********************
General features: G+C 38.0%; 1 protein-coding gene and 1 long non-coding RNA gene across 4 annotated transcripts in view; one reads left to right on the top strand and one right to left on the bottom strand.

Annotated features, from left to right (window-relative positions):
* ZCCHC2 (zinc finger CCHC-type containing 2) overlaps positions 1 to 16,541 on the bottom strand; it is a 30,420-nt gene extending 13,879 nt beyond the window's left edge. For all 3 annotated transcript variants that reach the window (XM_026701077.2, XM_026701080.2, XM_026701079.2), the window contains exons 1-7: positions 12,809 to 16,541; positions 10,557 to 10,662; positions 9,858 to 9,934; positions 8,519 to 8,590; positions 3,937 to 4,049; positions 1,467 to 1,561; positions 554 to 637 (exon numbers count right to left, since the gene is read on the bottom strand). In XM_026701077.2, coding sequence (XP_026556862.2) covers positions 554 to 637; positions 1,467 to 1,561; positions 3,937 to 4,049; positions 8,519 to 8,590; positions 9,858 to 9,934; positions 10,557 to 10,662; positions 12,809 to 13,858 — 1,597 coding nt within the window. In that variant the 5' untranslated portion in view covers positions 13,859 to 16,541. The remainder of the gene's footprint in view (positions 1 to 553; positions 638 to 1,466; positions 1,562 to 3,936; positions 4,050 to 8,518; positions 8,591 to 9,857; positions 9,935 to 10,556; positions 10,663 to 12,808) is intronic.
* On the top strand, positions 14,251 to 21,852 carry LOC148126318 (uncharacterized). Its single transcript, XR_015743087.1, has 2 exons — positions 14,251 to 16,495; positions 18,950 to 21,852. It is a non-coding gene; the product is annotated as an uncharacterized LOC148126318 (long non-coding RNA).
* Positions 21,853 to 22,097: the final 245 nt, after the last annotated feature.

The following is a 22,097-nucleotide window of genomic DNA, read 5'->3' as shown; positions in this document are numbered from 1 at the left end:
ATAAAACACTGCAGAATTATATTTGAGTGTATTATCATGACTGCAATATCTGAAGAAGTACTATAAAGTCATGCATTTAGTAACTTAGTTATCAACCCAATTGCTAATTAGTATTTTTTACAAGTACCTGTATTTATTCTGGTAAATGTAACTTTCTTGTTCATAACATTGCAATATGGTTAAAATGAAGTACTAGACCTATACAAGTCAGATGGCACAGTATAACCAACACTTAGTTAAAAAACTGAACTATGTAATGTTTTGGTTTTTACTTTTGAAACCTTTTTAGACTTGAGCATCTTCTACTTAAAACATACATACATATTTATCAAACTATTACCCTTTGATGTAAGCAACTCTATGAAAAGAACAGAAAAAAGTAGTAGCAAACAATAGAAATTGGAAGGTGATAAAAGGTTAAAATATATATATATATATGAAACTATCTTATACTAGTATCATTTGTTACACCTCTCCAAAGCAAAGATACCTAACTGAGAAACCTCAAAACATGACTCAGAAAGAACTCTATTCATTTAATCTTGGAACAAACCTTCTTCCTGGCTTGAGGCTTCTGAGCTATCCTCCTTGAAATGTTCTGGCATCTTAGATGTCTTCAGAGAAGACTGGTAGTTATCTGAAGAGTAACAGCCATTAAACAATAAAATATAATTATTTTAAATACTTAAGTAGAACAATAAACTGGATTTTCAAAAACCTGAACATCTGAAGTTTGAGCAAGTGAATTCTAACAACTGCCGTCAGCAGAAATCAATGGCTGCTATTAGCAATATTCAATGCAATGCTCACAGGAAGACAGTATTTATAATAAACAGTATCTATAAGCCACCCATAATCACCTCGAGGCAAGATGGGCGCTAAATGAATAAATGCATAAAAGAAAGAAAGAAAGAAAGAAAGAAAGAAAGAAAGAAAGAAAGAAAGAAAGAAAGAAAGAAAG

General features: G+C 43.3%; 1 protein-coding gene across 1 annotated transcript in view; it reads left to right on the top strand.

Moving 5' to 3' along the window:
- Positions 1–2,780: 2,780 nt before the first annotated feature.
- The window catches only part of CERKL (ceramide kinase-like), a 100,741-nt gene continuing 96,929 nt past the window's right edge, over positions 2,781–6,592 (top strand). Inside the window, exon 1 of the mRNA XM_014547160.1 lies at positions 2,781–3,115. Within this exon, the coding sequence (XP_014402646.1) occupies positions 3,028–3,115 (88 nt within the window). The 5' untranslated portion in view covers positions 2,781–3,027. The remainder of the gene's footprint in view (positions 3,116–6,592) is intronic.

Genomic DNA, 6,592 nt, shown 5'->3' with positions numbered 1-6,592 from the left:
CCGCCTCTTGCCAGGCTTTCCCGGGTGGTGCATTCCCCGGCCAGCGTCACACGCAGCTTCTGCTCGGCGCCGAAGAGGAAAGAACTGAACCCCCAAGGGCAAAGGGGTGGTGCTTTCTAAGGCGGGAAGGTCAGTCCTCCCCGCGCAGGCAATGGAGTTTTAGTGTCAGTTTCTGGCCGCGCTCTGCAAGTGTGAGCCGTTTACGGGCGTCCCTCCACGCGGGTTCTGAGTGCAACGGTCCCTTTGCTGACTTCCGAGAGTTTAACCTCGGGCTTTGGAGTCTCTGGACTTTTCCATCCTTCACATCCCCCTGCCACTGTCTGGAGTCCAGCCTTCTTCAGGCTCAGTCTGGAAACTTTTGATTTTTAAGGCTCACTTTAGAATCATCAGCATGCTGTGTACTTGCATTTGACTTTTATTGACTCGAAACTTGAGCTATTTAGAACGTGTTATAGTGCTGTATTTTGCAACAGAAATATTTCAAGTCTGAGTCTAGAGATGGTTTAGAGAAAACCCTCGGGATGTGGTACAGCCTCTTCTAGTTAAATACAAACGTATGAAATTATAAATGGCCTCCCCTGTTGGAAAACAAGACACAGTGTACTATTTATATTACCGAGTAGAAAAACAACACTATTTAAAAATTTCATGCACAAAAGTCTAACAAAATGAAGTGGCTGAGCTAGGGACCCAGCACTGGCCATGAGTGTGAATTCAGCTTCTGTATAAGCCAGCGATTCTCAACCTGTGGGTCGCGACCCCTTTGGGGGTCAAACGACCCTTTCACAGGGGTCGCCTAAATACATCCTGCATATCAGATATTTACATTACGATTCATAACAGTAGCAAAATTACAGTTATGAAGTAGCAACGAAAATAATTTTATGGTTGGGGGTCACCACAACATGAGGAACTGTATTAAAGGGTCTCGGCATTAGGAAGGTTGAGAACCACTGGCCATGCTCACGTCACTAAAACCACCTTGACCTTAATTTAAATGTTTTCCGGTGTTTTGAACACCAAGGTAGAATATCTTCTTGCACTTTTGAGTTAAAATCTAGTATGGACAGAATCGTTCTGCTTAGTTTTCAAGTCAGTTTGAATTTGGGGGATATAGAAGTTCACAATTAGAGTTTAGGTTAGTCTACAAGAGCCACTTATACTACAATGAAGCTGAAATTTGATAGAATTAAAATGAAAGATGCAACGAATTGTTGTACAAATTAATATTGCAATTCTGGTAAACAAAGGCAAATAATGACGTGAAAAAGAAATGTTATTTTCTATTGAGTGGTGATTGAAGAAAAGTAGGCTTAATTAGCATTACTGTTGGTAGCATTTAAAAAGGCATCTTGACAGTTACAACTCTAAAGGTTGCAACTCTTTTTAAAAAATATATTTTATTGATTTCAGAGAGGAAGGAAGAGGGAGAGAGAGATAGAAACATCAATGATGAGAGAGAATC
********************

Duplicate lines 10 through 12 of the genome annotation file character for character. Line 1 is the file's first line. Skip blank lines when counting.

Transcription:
- Positions 1–2,780: 2,780 nt before the first annotated feature.
- The window catches only part of CERKL (ceramide kinase-like), a 100,741-nt gene continuing 96,929 nt past the window's right edge, over positions 2,781–6,592 (top strand). Inside the window, exon 1 of the mRNA XM_014547160.1 lies at positions 2,781–3,115. Within this exon, the coding sequence (XP_014402646.1) occupies positions 3,028–3,115 (88 nt within the window). The 5' untranslated portion in view covers positions 2,781–3,027. The remainder of the gene's footprint in view (positions 3,116–6,592) is intronic.

Genomic DNA, 6,592 nt, shown 5'->3' with positions numbered 1-6,592 from the left: